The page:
The Byzantines had their solidus, the Arabs had their dinar, both around 4.5g of gold, but in Dark Age Europe, gold was notable by its absence.
Silver was money, and librae, solidi and denarii, or as we call them, pounds, shillings and pence – £sd – were the measures. The origins were Roman, but Charlemagne brought the system to Europe and Offa to Britain.
There were 12 silver pennies to a shilling, and 20 shillings, or 240 pence, to a pound. A penny was about half the weight of a 1p coin today, around 1.5g.
The mathematics of such a system may seem horrendous to our decimalized brains, but actually it worked. It enabled many fractions of a pound – tenths, eighths and sixths. When dealing with items in dozens, multiplication and division are straightforward. If a dozen pints cost four shillings, then each pint is fourpence. Basic addition, it should be stressed, is easier with decimals.
There were no coins at the time that weighed a pound of silver, whether in Britain or on the continent. The pound or livre was a unit of account. Today we would call it the Troy pound (around 12 ounces or 373g).
In Northern Europe, early in the second Millennium, they began to do things, quite literally, by half measures, well, ⅔ measures. The Mark, which would become the currency of Germany, and probably has its roots in the markets of Cologne, was a weight of about eight ounces. Again it was a convenient divisor, especially as wages were counted in pence. It was 160 pence, or 13 shillings and fourpence.
The £sd system continued for a thousand years or more. The United States of America dropped it in 1792, not long after its revolution. Revolutionary France followed in 1795 – one franc was 10 decimes or 100 centimes. But the UK stayed with it till 1971.
By the 13th century, with Europe’s silver mines exhausted and economics in Italy buoyant, gold began its comeback. Florence led the way with its florin, three and a half grams of pure gold. This would be the first gold coin struck in Europe for maybe 600 years to play a significant commercial role. But with Florence’s extensive trading and banking networks it quickly became the dominant coin for large scale transactions, replacing the bulky Mark bars.
By the fourteenth century, there 150 different varieties of the coin stamped by various issuers around Europe, most notably the Hungarian forint. (Hungary’s mines provided Europe with much of its gold, until the Spanish discovered America).
The original florin saw Florence’s emblem, the fleur-de-lis (literally lily flower, but actually the iris flower) on one side, and John the Baptist on the other. Elsewhere, John the Baptist would be replaced by other patron saints and sometimes kings.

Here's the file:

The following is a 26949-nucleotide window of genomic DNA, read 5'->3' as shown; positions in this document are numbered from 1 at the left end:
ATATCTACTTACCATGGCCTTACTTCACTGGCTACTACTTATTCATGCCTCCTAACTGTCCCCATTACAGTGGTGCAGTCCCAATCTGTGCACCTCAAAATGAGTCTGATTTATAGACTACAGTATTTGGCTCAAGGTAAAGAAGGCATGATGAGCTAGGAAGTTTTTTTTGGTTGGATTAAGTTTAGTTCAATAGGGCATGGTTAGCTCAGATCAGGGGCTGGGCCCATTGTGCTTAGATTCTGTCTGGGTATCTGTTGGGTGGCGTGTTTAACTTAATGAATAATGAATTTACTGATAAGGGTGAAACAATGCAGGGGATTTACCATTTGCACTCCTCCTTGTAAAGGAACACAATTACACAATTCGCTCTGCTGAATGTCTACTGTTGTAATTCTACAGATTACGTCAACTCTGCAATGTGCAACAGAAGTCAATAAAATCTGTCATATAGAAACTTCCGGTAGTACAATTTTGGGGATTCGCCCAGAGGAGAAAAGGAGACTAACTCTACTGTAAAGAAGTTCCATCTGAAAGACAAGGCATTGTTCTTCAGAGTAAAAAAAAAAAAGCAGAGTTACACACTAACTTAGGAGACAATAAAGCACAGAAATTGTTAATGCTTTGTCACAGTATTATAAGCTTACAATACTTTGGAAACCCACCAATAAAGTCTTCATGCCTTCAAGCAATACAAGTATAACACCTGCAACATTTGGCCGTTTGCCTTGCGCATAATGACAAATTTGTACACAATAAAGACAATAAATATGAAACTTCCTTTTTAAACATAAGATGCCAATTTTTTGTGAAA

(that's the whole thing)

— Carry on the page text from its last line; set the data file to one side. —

One florin was tradable for a lira (pound) of silver, although it seems the Florentine lira, perhaps for reasons of debasement, only contained around 35 grams of silver. (Silver mines in Europe were heavily exhausted at this point). So the ratio of silver to gold was 10:1.
The French franc, first introduced in 1360, was 3.9 grams of gold (just 0.4g heavier than the florin) and its value was set quite specifically in law as one “livre tournois”. A “livre tournois” was 240 deniers, or 20 sols – the same as pounds, shilling and pence in other words. This was set by decree, rather than the market, and French silver coinage had been similarly debased.
The Dutch guilder has its roots in the florin too. Its symbol was Fl. or ƒ.
England too minted florins – the first coins of Edward III in 1344 – and it seems the reason for doing so was that the 3.5g continental florins were underweight for their value relative to British silver coins. Edward’s coins were effectively double florins, containing 7gs of gold, with a value of six shillings or 72 pence. That would mean 112g of silver had a value of 9g of gold and that the gold-to-silver ratio was thus 11, which ties in with historical averages.
Barely 30 years after Florence struck its first florin in 1252, Venice struck its first ducat, meaning “of the duke”, in 1284. These too contained 3.5g of 24-carat gold. Venice was following the Florentine and Genovese, as it happened, models. One side of the ducat shows the doge kneeling before St Mark, the patron saint of Venice, the other shows Jesus Christ.
Shakespeare fans will recall that 3,000 ducats is the loan Antonio wants to borrow from Shylock, the money lender, in the Merchant of Venice. If he fails to repay, Shylock will cut out a pound of flesh.
Italy’s striking its own coins was no doubt spurred on by Byzantium debasing its gold coin, the hyperpyron or “bezant”, which had for 200 years been the dominant coin of the northern and eastern Mediterranean. Today’s leaders take note: China’s development of its own digital coinage today is no doubt spurred in part by the US’s debasement of its dollar.
As with the florin, other European nations, including Hungary, Austria and Holland, minted their versions of the ducat. Later there would be imitators in Spain, Persia (the Mamluk ashrafi) and the Ottoman Empire (the saltun). Though at first the florin was more widely circulated than the ducat, by the 15th century international traders shifted to the ducat as their preferred currency. The Venetian ducat would become the standard money of the Holy Roman Empire, and the dominant currency of world trade.
Soon, however, when Spain got its hands on American gold, the Spanish dollar came to dominate. And the dollar will be the subject of my next piece.
* Dominic Frisby, author of Daylight Robbery – How Tax Shaped The Past And Will Change The Future, out now in paperback at Amazon and all good bookstores with the audiobook, read by Dominic, on Audible and elsewhere.
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